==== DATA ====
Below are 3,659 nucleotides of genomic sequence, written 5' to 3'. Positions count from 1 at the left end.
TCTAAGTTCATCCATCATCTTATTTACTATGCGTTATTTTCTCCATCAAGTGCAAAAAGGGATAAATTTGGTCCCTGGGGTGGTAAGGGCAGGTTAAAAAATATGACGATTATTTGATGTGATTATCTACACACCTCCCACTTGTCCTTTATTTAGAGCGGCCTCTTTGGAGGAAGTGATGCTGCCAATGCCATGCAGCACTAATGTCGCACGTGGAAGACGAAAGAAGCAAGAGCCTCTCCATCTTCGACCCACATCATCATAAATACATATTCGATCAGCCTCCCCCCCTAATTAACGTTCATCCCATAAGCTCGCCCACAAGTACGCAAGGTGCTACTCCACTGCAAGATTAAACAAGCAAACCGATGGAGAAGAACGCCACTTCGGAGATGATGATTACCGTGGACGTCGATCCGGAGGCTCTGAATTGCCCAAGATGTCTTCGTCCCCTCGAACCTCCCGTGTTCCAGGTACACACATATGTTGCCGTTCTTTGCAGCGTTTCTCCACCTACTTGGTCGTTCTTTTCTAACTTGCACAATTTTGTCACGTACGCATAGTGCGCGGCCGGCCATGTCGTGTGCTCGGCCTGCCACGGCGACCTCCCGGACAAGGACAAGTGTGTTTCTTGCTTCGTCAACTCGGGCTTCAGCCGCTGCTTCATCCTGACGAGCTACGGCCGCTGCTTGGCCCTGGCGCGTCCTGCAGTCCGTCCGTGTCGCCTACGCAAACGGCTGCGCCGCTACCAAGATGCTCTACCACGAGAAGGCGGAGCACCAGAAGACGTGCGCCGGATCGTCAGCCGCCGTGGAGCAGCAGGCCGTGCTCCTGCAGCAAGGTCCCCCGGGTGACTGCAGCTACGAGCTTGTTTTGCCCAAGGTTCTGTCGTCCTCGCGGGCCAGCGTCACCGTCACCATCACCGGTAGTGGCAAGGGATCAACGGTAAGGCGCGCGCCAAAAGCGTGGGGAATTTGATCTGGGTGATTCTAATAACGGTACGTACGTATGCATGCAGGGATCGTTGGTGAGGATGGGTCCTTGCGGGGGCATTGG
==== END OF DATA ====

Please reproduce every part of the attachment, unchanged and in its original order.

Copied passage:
Below are 3,659 nucleotides of genomic sequence, written 5' to 3'. Positions count from 1 at the left end.
TCTAAGTTCATCCATCATCTTATTTACTATGCGTTATTTTCTCCATCAAGTGCAAAAAGGGATAAATTTGGTCCCTGGGGTGGTAAGGGCAGGTTAAAAAATATGACGATTATTTGATGTGATTATCTACACACCTCCCACTTGTCCTTTATTTAGAGCGGCCTCTTTGGAGGAAGTGATGCTGCCAATGCCATGCAGCACTAATGTCGCACGTGGAAGACGAAAGAAGCAAGAGCCTCTCCATCTTCGACCCACATCATCATAAATACATATTCGATCAGCCTCCCCCCCTAATTAACGTTCATCCCATAAGCTCGCCCACAAGTACGCAAGGTGCTACTCCACTGCAAGATTAAACAAGCAAACCGATGGAGAAGAACGCCACTTCGGAGATGATGATTACCGTGGACGTCGATCCGGAGGCTCTGAATTGCCCAAGATGTCTTCGTCCCCTCGAACCTCCCGTGTTCCAGGTACACACATATGTTGCCGTTCTTTGCAGCGTTTCTCCACCTACTTGGTCGTTCTTTTCTAACTTGCACAATTTTGTCACGTACGCATAGTGCGCGGCCGGCCATGTCGTGTGCTCGGCCTGCCACGGCGACCTCCCGGACAAGGACAAGTGTGTTTCTTGCTTCGTCAACTCGGGCTTCAGCCGCTGCTTCATCCTGACGAGCTACGGCCGCTGCTTGGCCCTGGCGCGTCCTGCAGTCCGTCCGTGTCGCCTACGCAAACGGCTGCGCCGCTACCAAGATGCTCTACCACGAGAAGGCGGAGCACCAGAAGACGTGCGCCGGATCGTCAGCCGCCGTGGAGCAGCAGGCCGTGCTCCTGCAGCAAGGTCCCCCGGGTGACTGCAGCTACGAGCTTGTTTTGCCCAAGGTTCTGTCGTCCTCGCGGGCCAGCGTCACCGTCACCATCACCGGTAGTGGCAAGGGATCAACGGTAAGGCGCGCGCCAAAAGCGTGGGGAATTTGATCTGGGTGATTCTAATAACGGTACGTACGTATGCATGCAGGGATCGTTGGTGAGGATGGGTCCTTGCGGGGGCATTGG